Oh online world, have you missed me? I’m gouing to assume you did, because it will make me feel better. Why do I need to be feel-bettered-up you ask? I’ll tell you. I broke my elbow. And I wasn’t even doing anything cool like defending a baby from a bear or punching Chuck Norris in the abs. This was two weeks ago. As I type, I am recovering from a surgery that put a large metal plate and six, count ’em, six screw being inserted into my elbow. It is not fun. This could have been easily developed into near endless blog fodder, but unfortunately, typing is rather painful and exhausting. I’m all tuckered out after this paragraph. That is why I will leave you’ in the capable hands of the preface of a book my brother left on the table that I picked up beccause I am so bored because I was stupid and didn’t pack reading material before surgery even though I knew I would have to stay at my parents’ house afterwards.
This is an excerpt from Wendell Berry’s essay “The Joy of Sales Resistance” in his book SEX, ECONOMY, FREEDOM and COMMUNITY. (p. xii) It’s delightfully sarcastic, and very thought provoking whether you agree or not. Speaking of which, please let me know what you think about this statement in the comments. I’ve been confined to bed for days now, and I’m just dying (it has felt like literally at some points, ouch) to hear some intelligent feedback on this.
“…As we know, the new commercial education is fun for everybody. All you have to do in order to have or to provide such an education is to pay your money (in advance) and master a few simple truths:
I. Educated people are more valuable than other people because education is a value-adding industry.
II. Educated people are better than other people because education improves people and makes them good.
III. The purpose of education is to make people able to earn more and more money.
IV. The place where education is to be sued is called “your career.”
V. Anything that cannot be weighed, measured, or counted does not exist.
VI. The so-called humanities probably do not exist. But if they do, they are useless. But whether they exist or not, they can sometimes be made to support a career.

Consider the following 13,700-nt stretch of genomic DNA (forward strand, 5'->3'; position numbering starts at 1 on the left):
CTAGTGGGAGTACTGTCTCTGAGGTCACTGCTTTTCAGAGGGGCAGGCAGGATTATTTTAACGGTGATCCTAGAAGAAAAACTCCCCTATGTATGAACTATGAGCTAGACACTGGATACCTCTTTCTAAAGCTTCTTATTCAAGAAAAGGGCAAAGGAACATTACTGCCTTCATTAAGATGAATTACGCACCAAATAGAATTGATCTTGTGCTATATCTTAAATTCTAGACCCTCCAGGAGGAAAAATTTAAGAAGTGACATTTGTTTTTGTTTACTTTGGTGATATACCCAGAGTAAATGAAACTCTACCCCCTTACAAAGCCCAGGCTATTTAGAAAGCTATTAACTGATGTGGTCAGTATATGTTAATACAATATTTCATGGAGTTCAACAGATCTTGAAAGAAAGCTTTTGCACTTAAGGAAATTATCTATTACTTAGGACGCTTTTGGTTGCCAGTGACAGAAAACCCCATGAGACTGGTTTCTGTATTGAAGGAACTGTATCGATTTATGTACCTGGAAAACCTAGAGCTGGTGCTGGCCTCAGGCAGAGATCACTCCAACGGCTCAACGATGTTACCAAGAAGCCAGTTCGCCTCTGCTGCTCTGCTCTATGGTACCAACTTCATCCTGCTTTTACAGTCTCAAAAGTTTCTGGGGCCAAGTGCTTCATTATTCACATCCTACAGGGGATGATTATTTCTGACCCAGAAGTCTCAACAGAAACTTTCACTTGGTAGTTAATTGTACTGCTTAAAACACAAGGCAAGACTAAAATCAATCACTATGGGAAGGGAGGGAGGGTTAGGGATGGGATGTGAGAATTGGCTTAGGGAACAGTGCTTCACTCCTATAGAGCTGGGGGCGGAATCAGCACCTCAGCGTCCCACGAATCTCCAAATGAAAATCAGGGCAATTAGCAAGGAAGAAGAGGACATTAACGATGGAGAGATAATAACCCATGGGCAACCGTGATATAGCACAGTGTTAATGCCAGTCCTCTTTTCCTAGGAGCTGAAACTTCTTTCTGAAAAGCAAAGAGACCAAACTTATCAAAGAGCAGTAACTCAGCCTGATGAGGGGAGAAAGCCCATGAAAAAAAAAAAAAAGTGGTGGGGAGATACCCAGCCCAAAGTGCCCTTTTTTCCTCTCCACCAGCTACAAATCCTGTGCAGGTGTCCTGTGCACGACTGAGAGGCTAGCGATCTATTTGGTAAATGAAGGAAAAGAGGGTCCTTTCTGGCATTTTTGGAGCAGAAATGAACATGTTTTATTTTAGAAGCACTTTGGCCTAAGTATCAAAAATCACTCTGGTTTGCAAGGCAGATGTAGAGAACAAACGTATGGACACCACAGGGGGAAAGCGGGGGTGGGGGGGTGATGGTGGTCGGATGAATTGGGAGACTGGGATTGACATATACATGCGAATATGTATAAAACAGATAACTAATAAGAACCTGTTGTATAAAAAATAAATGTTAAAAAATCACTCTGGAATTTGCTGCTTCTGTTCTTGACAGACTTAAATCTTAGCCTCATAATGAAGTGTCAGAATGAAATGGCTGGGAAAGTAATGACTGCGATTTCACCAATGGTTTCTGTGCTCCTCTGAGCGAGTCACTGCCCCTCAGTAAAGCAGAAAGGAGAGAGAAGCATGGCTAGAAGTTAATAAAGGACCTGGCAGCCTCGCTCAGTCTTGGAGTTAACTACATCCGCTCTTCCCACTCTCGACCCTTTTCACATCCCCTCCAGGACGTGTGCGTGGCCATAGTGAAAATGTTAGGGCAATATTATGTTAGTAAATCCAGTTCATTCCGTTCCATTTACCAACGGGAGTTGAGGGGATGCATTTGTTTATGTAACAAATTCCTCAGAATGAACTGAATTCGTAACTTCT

VII. Literacy does not involve knowing the meanings of words, or learning grammar, or reading books.
VIII. The sign of exceptionally smart people is that they speak a language that is intelligible only to other people in their “field” or only to themselves. This is very impressive and is known as “professionalism.”
IX. The smartest and most educated people are the scientists, for they have already found solutions to all our problems and will soon find solutions to all the problems resulting from their solutions to all the problems we used to have.
X. The mark of a good teacher is that he or she spends most of his or her time doing research and writes many books and articles.
XI. The mark of a good researcher is the same as that of a good teacher.
XII. A great university has many computers, a lot of government and corporation research contracts, a winning team, and more administrators than teachers.
XIII. Computers make people even better and smarter than they were made by previous thingamabobs. Or if some people prove incorrigibly wicked or stupid or both, computers will at least speed them up.
XIV. The main thing is, don’t let eduction get in the way of being nice to children. Children are our Future. Spend plenty of money on them but don’t stay hime with them and get in their way. Don’t give them work to do; they are smart and can think up things to do on their own. Don’t teach them any old-fashioned morality. Provide plenty of TV, microwave dinners, day care, computers, computer games, cars. For all this, they will love an respect us and be glad to grow up and pay our debts.
XV. A good school is a big school.
XVI. Disarm the children before you let them in.”